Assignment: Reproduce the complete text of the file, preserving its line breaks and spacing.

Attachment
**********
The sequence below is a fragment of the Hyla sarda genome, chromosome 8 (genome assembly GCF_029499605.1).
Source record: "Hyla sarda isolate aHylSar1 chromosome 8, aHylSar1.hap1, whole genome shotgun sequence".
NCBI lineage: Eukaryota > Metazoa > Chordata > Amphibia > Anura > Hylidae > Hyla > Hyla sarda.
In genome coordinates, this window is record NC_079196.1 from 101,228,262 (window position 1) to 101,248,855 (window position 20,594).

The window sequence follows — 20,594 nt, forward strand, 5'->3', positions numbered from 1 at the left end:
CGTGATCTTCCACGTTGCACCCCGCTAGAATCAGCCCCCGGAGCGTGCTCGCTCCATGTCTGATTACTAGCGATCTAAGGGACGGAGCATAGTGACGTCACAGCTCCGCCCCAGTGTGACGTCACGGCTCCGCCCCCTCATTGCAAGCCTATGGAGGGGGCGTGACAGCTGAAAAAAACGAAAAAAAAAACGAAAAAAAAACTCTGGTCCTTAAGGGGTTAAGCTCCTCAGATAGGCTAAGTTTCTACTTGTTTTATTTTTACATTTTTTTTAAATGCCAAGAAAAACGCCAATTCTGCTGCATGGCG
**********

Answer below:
The sequence below is a fragment of the Hyla sarda genome, chromosome 8 (genome assembly GCF_029499605.1).
Source record: "Hyla sarda isolate aHylSar1 chromosome 8, aHylSar1.hap1, whole genome shotgun sequence".
NCBI lineage: Eukaryota > Metazoa > Chordata > Amphibia > Anura > Hylidae > Hyla > Hyla sarda.
In genome coordinates, this window is record NC_079196.1 from 101,228,262 (window position 1) to 101,248,855 (window position 20,594).

The window sequence follows — 20,594 nt, forward strand, 5'->3', positions numbered from 1 at the left end:
CGTGATCTTCCACGTTGCACCCCGCTAGAATCAGCCCCCGGAGCGTGCTCGCTCCATGTCTGATTACTAGCGATCTAAGGGACGGAGCATAGTGACGTCACAGCTCCGCCCCAGTGTGACGTCACGGCTCCGCCCCCTCATTGCAAGCCTATGGAGGGGGCGTGACAGCTGAAAAAAACGAAAAAAAAAACGAAAAAAAAACTCTGGTCCTTAAGGGGTTAAGCTCCTCAGATAGGCTAAGTTTCTACTTGTTTTATTTTTACATTTTTTTTAAATGCCAAGAAAAACGCCAATTCTGCTGCATGGCG